In looking at the list of restaurants I’ve visited this year, I was surprised to see how many restaurants to which I gave a rating of 90 or above. Maybe next year I’ll be more discerning and less generous with such high scores.
So, in crowning my top 12 restaurants of the year, I’m going to throw out all previous scores and just choose from my gut. Going from 12 to 1, number 1 will receive my highest kudos not just for the food, but also the overall joy of the experience I had while dining there. Food and wine are like that; the whole experience forms the memory and the memory, over time, becomes the truth.
I put this place on my list because I love the little bit of heaven the owners have created in central city. I love the way an old house in a little island off Liberty Park has been made into a culinary palace. These two guys, Bowman Brown and Viet Pham, are working hard to bring the “new” nouvelle cuisine to Utah. Although I thought their portions were too small for most Utahns’ appetites, I do understand what they are doing and I respect their palates when it comes to both flavorful food and a memorable wine list. If you haven’t been there, Forage is new to Salt Lake City in every way.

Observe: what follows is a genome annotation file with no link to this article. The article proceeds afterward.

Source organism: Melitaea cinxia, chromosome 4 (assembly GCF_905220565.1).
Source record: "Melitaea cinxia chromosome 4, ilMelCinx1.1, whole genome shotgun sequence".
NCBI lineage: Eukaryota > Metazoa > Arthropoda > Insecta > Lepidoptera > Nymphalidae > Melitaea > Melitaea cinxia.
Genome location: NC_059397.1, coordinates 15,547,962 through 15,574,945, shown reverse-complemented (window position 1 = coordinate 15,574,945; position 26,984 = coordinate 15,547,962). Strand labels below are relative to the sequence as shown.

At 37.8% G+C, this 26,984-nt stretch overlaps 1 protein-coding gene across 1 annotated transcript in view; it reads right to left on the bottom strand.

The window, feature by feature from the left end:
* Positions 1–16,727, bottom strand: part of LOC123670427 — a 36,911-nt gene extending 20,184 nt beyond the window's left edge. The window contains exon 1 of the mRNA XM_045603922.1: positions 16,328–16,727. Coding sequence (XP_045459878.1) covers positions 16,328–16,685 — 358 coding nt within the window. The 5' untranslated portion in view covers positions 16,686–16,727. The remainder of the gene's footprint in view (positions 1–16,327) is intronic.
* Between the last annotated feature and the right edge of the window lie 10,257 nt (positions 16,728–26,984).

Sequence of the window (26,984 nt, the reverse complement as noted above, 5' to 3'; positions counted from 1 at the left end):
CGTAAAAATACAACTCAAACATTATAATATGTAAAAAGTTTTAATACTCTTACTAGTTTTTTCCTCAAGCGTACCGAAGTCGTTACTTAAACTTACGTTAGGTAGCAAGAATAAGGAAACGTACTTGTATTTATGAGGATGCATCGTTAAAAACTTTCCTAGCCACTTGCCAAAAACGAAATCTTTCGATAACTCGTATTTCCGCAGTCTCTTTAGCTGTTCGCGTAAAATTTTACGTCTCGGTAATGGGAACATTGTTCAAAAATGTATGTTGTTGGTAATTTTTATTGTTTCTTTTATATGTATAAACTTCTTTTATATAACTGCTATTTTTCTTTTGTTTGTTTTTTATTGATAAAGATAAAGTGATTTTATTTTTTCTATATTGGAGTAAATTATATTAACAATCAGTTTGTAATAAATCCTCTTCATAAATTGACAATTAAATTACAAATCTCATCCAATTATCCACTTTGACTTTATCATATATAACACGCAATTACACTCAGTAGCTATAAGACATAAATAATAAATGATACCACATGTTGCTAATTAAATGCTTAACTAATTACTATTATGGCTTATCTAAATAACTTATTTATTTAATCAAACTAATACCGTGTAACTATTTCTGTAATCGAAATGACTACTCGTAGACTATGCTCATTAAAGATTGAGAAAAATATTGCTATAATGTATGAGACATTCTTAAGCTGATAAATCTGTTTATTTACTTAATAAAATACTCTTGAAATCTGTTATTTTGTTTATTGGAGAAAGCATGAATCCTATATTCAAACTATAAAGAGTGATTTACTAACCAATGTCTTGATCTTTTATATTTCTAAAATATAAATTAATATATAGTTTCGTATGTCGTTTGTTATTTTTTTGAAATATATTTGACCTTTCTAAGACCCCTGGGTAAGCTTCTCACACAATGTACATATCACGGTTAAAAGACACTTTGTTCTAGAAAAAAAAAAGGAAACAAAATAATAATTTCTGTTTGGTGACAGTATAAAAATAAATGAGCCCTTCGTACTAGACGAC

Named for the beautiful city in Vietnam, Sapa is a place where travelers fall in love with the East. The owners of Sapa have built outdoor tea houses, replicas of the ones in the city of Sapa; in good weather you can dine under the carved wood of an ancient culture but enjoy totally contemporary and delicious sushi/fusion/Pacific Rim cuisine. Truly, Sapa was the place where I first enjoyed sashimi with all the delicious accompaniments and side dishes. I loved the lamb popsicles and the stir-fried beef tenderloin. I’ve been back to Sapa several times and the décor, inside and out, is stunning, and the trendy menu makes you feel like you’re in Seattle or San Francisco. Even though the food is contemporary, it’s still safe for the fan of typical Chinese food. Also, Sapa may have the best wine list of any Asian restaurant in Salt Lake City. I can’t wait to go back!